Environmental education (EE) connects us to the world around us, teaching us about both natural and built environments.  EE raises awareness of issues impacting the environment upon which we all depend, as well as actions we can take to improve and sustain it.

Whether we bring nature into the classroom, take students outside to learn, or find impromptu teachable moments on a nature walk with our families, EE has many benefits for youth, educators, schools, and communities.

As a long time supporter of environmental education and as an Adjunct Professor of EE at University of Wisconsin – Stevens Point, it is my passion to inspire future educators in this field. Over the years, I have asked each of my classes to share the reasons they teach EE, what it means to them, and how it can benefit learners of all ages. Here are our top ten benefits of EE. 

  • Imagination and enthusiasm are heightened

    EE is hands-on, interactive learning that sparks the imagination and unlocks creativity. When EE is integrated into the curriculum, students are more enthusiastic and engaged in learning, which raises student achievement in core academic areas.

  • Learning transcends the classroom

    Not only does EE offer opportunities for experiential learning outside of the classroom, it enables students to make connections and apply their learning in the real world. EE helps learners see the interconnectedness of social, ecological, economic, cultural, and political issues.

  • Critical and creative thinking skills are enhanced

    EE encourages students to research, investigate how and why things happen, and make their own decisions about complex environmental issues.  By developing and enhancing critical and creative thinking skills, EE helps foster a new generation of informed consumers, workers, as well as policy or decision makers.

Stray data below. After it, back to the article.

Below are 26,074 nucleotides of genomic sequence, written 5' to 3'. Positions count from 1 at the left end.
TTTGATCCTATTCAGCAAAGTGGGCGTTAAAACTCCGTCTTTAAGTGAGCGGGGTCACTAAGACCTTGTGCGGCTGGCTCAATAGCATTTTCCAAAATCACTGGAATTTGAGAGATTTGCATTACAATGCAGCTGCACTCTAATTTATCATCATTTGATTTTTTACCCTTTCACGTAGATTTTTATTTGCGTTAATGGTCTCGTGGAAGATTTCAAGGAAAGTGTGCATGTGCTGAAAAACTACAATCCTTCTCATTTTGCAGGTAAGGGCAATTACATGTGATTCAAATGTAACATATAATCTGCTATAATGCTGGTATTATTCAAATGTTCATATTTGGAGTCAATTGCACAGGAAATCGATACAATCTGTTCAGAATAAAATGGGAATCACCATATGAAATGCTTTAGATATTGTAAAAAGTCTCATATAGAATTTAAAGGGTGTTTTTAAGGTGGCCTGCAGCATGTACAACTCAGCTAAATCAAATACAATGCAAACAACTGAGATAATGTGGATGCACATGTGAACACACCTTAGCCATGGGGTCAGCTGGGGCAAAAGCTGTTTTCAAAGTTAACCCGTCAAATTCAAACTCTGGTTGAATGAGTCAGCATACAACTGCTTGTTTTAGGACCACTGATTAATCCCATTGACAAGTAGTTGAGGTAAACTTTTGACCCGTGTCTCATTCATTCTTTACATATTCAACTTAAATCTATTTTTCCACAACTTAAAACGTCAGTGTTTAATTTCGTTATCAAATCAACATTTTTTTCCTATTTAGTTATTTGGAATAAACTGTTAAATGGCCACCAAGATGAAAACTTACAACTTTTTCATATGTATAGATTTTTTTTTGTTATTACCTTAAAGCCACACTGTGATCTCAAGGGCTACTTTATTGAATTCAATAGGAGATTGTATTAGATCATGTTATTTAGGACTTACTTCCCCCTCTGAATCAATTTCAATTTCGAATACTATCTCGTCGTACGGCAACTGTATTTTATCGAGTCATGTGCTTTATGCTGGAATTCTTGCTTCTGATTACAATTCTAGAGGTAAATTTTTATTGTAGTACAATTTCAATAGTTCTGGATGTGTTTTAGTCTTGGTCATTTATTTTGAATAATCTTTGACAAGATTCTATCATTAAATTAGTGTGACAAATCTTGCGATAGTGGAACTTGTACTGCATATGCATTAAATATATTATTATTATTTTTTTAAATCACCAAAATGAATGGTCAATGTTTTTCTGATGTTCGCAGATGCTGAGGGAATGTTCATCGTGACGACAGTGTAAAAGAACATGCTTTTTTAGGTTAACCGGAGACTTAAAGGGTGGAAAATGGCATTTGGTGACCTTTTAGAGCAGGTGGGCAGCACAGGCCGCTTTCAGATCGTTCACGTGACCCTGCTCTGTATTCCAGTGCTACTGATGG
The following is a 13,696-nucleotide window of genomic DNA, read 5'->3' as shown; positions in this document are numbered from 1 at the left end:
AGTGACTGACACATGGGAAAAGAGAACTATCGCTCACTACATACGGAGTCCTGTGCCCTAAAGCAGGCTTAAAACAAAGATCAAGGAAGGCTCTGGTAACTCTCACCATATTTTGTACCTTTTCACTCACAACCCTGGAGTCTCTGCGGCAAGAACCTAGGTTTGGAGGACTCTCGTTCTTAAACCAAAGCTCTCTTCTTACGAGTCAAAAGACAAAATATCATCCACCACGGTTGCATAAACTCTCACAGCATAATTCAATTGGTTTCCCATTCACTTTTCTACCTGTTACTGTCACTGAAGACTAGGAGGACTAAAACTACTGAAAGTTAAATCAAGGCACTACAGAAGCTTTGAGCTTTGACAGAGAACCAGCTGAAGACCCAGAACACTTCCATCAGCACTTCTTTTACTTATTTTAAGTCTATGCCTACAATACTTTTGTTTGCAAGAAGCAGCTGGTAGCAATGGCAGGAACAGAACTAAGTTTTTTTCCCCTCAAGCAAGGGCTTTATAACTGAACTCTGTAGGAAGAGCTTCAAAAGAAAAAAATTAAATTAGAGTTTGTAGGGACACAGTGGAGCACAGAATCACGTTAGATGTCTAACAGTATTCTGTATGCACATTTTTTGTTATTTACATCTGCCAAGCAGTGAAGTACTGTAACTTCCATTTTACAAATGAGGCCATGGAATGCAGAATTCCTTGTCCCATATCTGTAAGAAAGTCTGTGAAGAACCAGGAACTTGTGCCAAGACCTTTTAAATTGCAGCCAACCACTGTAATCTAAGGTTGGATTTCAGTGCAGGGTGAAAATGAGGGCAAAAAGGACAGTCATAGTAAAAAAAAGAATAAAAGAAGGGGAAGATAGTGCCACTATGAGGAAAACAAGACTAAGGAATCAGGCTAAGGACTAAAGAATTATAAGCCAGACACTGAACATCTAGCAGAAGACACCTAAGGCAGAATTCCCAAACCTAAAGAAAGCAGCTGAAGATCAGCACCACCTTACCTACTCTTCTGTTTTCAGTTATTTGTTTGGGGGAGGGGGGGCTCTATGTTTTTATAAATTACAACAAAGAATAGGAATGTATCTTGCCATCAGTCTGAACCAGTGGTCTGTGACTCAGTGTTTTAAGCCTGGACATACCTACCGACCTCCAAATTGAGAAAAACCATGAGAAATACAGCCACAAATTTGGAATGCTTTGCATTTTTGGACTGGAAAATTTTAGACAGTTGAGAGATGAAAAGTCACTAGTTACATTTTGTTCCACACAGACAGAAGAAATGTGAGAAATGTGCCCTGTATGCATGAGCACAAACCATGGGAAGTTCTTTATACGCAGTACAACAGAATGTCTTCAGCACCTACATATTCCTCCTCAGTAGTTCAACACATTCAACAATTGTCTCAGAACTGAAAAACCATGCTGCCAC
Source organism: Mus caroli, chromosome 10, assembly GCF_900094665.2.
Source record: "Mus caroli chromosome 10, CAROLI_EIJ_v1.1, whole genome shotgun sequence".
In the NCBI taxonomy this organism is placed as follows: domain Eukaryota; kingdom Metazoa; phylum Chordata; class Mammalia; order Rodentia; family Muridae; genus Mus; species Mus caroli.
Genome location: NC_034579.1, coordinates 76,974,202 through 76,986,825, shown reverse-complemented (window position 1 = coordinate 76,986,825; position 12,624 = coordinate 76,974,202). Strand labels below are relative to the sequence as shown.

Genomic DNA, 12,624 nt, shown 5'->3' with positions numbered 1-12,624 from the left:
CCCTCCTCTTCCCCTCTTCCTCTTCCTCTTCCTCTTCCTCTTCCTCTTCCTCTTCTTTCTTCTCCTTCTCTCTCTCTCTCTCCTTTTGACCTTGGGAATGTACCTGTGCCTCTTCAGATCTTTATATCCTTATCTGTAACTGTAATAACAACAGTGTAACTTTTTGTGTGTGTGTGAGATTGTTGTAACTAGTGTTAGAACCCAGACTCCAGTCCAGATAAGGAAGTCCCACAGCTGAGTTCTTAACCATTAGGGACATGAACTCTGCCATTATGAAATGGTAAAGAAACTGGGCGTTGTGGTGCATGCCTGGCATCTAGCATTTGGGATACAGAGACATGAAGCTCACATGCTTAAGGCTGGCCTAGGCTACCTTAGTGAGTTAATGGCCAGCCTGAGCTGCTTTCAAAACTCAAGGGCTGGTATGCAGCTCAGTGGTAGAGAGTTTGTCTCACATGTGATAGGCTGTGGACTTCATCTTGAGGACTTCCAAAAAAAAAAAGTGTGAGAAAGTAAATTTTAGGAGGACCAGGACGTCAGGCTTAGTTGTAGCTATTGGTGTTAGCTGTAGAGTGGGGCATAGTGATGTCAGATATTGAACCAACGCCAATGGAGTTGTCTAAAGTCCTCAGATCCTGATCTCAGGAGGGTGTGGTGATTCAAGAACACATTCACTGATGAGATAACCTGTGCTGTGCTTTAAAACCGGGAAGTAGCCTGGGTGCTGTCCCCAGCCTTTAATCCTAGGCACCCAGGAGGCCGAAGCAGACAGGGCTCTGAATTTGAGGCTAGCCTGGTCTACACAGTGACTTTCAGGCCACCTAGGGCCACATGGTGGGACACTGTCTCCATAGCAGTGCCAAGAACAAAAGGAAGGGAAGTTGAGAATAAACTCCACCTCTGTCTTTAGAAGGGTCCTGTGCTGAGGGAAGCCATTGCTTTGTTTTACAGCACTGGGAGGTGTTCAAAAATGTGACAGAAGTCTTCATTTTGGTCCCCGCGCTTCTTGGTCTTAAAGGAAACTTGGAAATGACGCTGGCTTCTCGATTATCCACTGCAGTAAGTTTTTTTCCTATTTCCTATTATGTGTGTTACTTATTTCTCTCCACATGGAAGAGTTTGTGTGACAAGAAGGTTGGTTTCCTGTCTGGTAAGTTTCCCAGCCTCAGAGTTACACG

• Tolerance and understanding are supported 

    EE encourages students to investigate varying sides of issues to understand the full picture. It promotes tolerance of different points of view and different cultures.

  • State and national learning standards are met for multiple subjects

    By incorporating EE practices into the curriculum, teachers can integrate science, math, language arts, history, and more into one rich lesson or activity, and still satisfy numerous state and national academic standards in all subject areas. Taking a class outside or bringing nature indoors provides an excellent backdrop or context for interdisciplinary learning.

  • Biophobia and nature deficit disorder decline

    By exposing students to nature and allowing them to learn and play outside, EE fosters sensitivity, appreciation, and respect for the environment.  It combats “nature deficit disorder” … and it’s FUN!

  • Healthy lifestyles are encouraged

    EE gets students outside and active, and helps address some of the health issues we are seeing in children today, such as obesity, attention deficit disorders, and depression.  Good nutrition is often emphasized through EE and stress is reduced due to increased time spent in nature.

  • Communities are strengthened

    EE promotes a sense of place and connection through community involvement. When students decide to learn more or take action to improve their environment, they reach out to community experts, donors, volunteers, and local facilities to help bring the community together to understand and address environmental issues impacting their neighborhood.

  • Responsible action is taken to better the environment

    EE helps students understand how their decisions and actions affect the environment, builds knowledge and skills necessary to address complex environmental issues, as well as ways we can take action to keep our environment healthy and sustainable for the future.  Service-learning programs offered by PLT and other EE organizations provide students and teachers with support through grants and other resources for action projects.

  • Students and teachers are empowered

    EE promotes active learning, citizenship, and student leadership. It empowers youth to share their voice and make a difference at their school and in their communities. EE helps teachers build their own environmental knowledge and teaching skills. I hope these “top ten” benefits will give you the confidence and commitment to incorporate EE into your curriculum!  

  • Please share any additional benefits below in the comments section.


    Susan Toth has been teaching environmental education programs for over thirty years to audiences ranging from elementary school age children to senior citizens. She is Director of Education at Florida Atlantic University’s Pine Jog Environmental Education Center and also serves as adjunct faculty for the University of Wisconsin – Stevens Point teaching Environmental Education Theory and Practice.